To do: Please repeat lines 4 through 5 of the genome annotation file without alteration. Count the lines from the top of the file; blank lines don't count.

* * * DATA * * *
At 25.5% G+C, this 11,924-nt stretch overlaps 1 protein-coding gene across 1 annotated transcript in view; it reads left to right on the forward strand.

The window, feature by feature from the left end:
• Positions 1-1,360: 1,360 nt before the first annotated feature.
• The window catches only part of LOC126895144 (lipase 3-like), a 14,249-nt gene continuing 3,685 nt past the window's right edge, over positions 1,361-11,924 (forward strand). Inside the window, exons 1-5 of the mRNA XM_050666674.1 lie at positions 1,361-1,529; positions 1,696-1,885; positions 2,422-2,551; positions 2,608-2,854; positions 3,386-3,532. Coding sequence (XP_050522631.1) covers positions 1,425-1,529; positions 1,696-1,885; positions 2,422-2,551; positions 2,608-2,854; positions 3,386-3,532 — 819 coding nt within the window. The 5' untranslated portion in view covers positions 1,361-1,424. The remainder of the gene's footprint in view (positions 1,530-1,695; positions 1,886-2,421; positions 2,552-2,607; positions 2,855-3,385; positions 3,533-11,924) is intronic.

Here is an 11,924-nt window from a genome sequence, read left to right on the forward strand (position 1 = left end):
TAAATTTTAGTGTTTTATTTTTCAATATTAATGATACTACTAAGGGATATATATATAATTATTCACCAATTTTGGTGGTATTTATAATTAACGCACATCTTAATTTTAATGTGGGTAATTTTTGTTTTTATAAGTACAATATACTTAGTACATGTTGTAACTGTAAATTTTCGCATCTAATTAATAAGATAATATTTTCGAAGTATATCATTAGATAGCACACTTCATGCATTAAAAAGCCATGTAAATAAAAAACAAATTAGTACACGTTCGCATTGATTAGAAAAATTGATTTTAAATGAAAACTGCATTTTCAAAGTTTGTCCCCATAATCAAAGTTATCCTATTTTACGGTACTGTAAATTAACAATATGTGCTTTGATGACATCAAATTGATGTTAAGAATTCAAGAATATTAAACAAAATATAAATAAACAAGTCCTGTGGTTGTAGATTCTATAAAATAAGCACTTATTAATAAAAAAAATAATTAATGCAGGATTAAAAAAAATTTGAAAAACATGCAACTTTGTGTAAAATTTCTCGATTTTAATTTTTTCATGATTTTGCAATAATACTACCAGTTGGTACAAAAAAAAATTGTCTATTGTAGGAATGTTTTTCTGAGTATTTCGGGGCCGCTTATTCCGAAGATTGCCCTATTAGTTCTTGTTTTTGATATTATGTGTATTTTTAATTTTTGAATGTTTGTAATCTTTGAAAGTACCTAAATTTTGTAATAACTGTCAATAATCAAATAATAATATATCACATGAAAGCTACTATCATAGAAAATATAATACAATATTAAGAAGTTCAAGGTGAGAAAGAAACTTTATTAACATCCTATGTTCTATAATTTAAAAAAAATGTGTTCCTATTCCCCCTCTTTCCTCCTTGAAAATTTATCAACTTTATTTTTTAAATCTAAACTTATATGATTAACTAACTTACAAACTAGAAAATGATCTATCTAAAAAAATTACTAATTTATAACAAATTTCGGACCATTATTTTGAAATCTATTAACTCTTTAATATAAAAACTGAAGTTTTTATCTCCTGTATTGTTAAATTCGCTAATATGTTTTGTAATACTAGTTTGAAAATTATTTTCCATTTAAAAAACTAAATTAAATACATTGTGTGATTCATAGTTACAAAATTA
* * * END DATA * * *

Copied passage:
• The window catches only part of LOC126895144 (lipase 3-like), a 14,249-nt gene continuing 3,685 nt past the window's right edge, over positions 1,361-11,924 (forward strand). Inside the window, exons 1-5 of the mRNA XM_050666674.1 lie at positions 1,361-1,529; positions 1,696-1,885; positions 2,422-2,551; positions 2,608-2,854; positions 3,386-3,532. Coding sequence (XP_050522631.1) covers positions 1,425-1,529; positions 1,696-1,885; positions 2,422-2,551; positions 2,608-2,854; positions 3,386-3,532 — 819 coding nt within the window. The 5' untranslated portion in view covers positions 1,361-1,424. The remainder of the gene's footprint in view (positions 1,530-1,695; positions 1,886-2,421; positions 2,552-2,607; positions 2,855-3,385; positions 3,533-11,924) is intronic.

Here is an 11,924-nt window from a genome sequence, read left to right on the forward strand (position 1 = left end):